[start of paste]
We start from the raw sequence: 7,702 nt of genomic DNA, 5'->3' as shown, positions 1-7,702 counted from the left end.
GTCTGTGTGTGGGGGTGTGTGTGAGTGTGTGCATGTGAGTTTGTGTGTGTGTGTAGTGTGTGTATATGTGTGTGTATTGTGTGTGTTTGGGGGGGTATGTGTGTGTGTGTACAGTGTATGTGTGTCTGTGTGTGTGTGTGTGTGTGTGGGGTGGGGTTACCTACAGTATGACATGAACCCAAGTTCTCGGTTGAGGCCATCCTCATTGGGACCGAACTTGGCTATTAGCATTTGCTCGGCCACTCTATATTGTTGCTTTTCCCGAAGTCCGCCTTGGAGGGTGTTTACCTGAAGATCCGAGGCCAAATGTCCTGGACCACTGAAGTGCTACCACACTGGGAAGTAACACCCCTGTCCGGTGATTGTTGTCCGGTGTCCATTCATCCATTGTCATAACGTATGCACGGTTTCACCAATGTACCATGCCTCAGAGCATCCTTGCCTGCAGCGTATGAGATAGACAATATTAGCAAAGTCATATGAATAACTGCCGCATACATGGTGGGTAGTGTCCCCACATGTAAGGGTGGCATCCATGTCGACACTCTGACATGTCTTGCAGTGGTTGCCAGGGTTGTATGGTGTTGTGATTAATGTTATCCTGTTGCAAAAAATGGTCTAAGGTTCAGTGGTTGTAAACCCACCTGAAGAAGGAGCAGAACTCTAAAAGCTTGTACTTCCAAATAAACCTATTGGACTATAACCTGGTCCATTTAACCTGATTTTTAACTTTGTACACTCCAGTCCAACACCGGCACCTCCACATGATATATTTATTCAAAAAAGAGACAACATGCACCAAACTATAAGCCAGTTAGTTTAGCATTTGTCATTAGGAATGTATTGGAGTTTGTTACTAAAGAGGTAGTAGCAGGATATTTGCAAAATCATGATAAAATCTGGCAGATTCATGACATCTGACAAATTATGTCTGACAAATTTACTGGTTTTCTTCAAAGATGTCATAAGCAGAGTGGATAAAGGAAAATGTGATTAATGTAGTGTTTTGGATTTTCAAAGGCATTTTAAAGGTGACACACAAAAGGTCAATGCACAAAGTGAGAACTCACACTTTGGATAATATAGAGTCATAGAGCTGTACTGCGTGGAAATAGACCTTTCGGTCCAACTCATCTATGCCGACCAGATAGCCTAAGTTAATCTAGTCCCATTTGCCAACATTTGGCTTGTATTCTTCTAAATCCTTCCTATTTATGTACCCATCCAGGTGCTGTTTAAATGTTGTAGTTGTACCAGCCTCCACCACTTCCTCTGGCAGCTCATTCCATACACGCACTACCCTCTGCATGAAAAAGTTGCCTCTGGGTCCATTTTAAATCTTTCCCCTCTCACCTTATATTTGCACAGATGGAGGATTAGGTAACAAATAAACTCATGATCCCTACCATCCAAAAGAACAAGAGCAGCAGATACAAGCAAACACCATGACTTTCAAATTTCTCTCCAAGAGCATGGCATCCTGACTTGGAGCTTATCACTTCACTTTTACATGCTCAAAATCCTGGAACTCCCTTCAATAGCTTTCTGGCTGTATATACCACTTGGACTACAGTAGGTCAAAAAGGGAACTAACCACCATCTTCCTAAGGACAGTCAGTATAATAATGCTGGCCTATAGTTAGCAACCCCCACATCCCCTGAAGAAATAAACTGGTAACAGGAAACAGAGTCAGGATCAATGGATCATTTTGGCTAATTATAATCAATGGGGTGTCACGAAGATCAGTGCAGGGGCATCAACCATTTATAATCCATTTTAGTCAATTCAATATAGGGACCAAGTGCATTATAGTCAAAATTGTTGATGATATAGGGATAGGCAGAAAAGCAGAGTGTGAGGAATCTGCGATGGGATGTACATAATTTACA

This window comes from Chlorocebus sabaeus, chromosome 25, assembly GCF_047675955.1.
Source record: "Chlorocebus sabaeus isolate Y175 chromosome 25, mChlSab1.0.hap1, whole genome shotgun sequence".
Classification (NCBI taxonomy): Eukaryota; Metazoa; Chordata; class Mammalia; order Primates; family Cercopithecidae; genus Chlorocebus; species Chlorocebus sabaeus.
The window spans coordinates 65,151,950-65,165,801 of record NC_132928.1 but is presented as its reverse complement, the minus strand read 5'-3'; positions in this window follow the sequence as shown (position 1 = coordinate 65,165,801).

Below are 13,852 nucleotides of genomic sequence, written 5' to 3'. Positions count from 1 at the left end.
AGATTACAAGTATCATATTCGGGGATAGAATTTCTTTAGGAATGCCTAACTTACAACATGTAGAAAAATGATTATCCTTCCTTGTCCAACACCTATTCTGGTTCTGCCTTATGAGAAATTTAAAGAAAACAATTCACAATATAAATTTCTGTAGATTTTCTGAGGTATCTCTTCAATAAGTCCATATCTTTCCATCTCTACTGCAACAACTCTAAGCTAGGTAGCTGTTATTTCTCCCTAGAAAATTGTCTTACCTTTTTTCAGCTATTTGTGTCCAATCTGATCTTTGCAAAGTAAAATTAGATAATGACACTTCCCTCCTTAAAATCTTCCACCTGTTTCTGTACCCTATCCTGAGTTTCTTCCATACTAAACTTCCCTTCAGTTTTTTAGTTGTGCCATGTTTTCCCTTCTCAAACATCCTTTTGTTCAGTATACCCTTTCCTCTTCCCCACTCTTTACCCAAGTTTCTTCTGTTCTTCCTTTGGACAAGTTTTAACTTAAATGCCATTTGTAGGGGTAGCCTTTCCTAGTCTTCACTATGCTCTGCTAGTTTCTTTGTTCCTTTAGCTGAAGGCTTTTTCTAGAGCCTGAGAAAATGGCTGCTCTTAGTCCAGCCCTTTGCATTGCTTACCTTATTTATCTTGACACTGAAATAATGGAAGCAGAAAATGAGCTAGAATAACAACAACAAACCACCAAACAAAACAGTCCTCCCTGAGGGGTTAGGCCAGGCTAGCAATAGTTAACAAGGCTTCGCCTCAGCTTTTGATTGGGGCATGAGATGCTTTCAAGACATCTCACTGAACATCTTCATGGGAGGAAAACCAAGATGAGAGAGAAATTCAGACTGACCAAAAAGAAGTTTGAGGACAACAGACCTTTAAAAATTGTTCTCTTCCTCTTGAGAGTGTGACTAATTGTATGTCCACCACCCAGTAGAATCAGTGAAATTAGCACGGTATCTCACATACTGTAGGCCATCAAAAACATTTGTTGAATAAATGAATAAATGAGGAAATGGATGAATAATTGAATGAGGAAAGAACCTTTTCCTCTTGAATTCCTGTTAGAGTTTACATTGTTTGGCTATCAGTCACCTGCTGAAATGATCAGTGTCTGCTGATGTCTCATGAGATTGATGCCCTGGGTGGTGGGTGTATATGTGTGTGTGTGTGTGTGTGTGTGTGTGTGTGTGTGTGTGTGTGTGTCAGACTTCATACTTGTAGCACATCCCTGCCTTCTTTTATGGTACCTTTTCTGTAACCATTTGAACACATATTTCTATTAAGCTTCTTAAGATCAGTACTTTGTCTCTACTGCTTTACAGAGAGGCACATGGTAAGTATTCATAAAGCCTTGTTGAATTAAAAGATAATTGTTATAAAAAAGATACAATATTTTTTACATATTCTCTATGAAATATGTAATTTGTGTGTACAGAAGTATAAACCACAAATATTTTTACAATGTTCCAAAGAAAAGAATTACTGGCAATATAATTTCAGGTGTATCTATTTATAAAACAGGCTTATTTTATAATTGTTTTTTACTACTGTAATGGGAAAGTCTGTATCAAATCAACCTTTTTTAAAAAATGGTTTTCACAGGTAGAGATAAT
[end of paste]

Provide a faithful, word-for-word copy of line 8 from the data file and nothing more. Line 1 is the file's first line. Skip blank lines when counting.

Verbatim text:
AGATTACAAGTATCATATTCGGGGATAGAATTTCTTTAGGAATGCCTAACTTACAACATGTAGAAAAATGATTATCCTTCCTTGTCCAACACCTATTCTGGTTCTGCCTTATGAGAAATTTAAAGAAAACAATTCACAATATAAATTTCTGTAGATTTTCTGAGGTATCTCTTCAATAAGTCCATATCTTTCCATCTCTACTGCAACAACTCTAAGCTAGGTAGCTGTTATTTCTCCCTAGAAAATTGTCTTACCTTTTTTCAGCTATTTGTGTCCAATCTGATCTTTGCAAAGTAAAATTAGATAATGACACTTCCCTCCTTAAAATCTTCCACCTGTTTCTGTACCCTATCCTGAGTTTCTTCCATACTAAACTTCCCTTCAGTTTTTTAGTTGTGCCATGTTTTCCCTTCTCAAACATCCTTTTGTTCAGTATACCCTTTCCTCTTCCCCACTCTTTACCCAAGTTTCTTCTGTTCTTCCTTTGGACAAGTTTTAACTTAAATGCCATTTGTAGGGGTAGCCTTTCCTAGTCTTCACTATGCTCTGCTAGTTTCTTTGTTCCTTTAGCTGAAGGCTTTTTCTAGAGCCTGAGAAAATGGCTGCTCTTAGTCCAGCCCTTTGCATTGCTTACCTTATTTATCTTGACACTGAAATAATGGAAGCAGAAAATGAGCTAGAATAACAACAACAAACCACCAAACAAAACAGTCCTCCCTGAGGGGTTAGGCCAGGCTAGCAATAGTTAACAAGGCTTCGCCTCAGCTTTTGATTGGGGCATGAGATGCTTTCAAGACATCTCACTGAACATCTTCATGGGAGGAAAACCAAGATGAGAGAGAAATTCAGACTGACCAAAAAGAAGTTTGAGGACAACAGACCTTTAAAAATTGTTCTCTTCCTCTTGAGAGTGTGACTAATTGTATGTCCACCACCCAGTAGAATCAGTGAAATTAGCACGGTATCTCACATACTGTAGGCCATCAAAAACATTTGTTGAATAAATGAATAAATGAGGAAATGGATGAATAATTGAATGAGGAAAGAACCTTTTCCTCTTGAATTCCTGTTAGAGTTTACATTGTTTGGCTATCAGTCACCTGCTGAAATGATCAGTGTCTGCTGATGTCTCATGAGATTGATGCCCTGGGTGGTGGGTGTATATGTGTGTGTGTGTGTGTGTGTGTGTGTGTGTGTGTGTGTGTGTGTGTCAGACTTCATACTTGTAGCACATCCCTGCCTTCTTTTATGGTACCTTTTCTGTAACCATTTGAACACATATTTCTATTAAGCTTCTTAAGATCAGTACTTTGTCTCTACTGCTTTACAGAGAGGCACATGGTAAGTATTCATAAAGCCTTGTTGAATTAAAAGATAATTGTTATAAAAAAGATACAATATTTTTTACATATTCTCTATGAAATATGTAATTTGTGTGTACAGAAGTATAAACCACAAATATTTTTACAATGTTCCAAAGAAAAGAATTACTGGCAATATAATTTCAGGTGTATCTATTTATAAAACAGGCTTATTTTATAATTGTTTTTTACTACTGTAATGGGAAAGTCTGTATCAAATCAACCTTTTTTAAAAAATGGTTTTCACAGGTAGAGATAAT